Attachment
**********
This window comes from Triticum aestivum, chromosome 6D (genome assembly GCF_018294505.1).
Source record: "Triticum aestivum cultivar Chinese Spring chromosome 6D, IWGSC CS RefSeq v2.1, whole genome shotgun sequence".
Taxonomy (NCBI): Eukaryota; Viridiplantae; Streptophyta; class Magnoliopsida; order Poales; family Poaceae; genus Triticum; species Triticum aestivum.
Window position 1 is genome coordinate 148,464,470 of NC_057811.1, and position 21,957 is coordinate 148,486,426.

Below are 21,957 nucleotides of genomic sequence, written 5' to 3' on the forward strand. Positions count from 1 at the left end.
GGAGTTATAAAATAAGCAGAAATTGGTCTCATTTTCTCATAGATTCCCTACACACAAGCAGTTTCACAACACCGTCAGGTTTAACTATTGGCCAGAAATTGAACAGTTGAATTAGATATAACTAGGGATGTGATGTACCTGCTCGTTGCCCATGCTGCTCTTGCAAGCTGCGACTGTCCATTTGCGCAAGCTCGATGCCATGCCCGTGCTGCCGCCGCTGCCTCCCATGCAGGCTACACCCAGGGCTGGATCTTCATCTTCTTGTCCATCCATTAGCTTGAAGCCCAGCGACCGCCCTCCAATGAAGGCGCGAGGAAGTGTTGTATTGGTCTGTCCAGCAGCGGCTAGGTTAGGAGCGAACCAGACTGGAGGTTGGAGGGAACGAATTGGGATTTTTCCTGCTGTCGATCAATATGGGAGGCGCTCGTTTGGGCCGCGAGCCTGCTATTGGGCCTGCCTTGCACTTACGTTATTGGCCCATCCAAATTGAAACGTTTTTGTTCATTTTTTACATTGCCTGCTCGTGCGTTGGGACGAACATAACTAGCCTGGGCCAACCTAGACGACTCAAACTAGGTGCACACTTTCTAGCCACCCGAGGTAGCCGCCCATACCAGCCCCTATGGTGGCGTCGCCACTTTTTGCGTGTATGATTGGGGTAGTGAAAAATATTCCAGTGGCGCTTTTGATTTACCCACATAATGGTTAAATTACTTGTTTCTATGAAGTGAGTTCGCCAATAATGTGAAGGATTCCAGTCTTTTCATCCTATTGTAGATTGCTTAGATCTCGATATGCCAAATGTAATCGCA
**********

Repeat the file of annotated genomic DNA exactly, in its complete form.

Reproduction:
This window comes from Triticum aestivum, chromosome 6D (genome assembly GCF_018294505.1).
Source record: "Triticum aestivum cultivar Chinese Spring chromosome 6D, IWGSC CS RefSeq v2.1, whole genome shotgun sequence".
Taxonomy (NCBI): Eukaryota; Viridiplantae; Streptophyta; class Magnoliopsida; order Poales; family Poaceae; genus Triticum; species Triticum aestivum.
Window position 1 is genome coordinate 148,464,470 of NC_057811.1, and position 21,957 is coordinate 148,486,426.

Below are 21,957 nucleotides of genomic sequence, written 5' to 3' on the forward strand. Positions count from 1 at the left end.
GGAGTTATAAAATAAGCAGAAATTGGTCTCATTTTCTCATAGATTCCCTACACACAAGCAGTTTCACAACACCGTCAGGTTTAACTATTGGCCAGAAATTGAACAGTTGAATTAGATATAACTAGGGATGTGATGTACCTGCTCGTTGCCCATGCTGCTCTTGCAAGCTGCGACTGTCCATTTGCGCAAGCTCGATGCCATGCCCGTGCTGCCGCCGCTGCCTCCCATGCAGGCTACACCCAGGGCTGGATCTTCATCTTCTTGTCCATCCATTAGCTTGAAGCCCAGCGACCGCCCTCCAATGAAGGCGCGAGGAAGTGTTGTATTGGTCTGTCCAGCAGCGGCTAGGTTAGGAGCGAACCAGACTGGAGGTTGGAGGGAACGAATTGGGATTTTTCCTGCTGTCGATCAATATGGGAGGCGCTCGTTTGGGCCGCGAGCCTGCTATTGGGCCTGCCTTGCACTTACGTTATTGGCCCATCCAAATTGAAACGTTTTTGTTCATTTTTTACATTGCCTGCTCGTGCGTTGGGACGAACATAACTAGCCTGGGCCAACCTAGACGACTCAAACTAGGTGCACACTTTCTAGCCACCCGAGGTAGCCGCCCATACCAGCCCCTATGGTGGCGTCGCCACTTTTTGCGTGTATGATTGGGGTAGTGAAAAATATTCCAGTGGCGCTTTTGATTTACCCACATAATGGTTAAATTACTTGTTTCTATGAAGTGAGTTCGCCAATAATGTGAAGGATTCCAGTCTTTTCATCCTATTGTAGATTGCTTAGATCTCGATATGCCAAATGTAATCGCA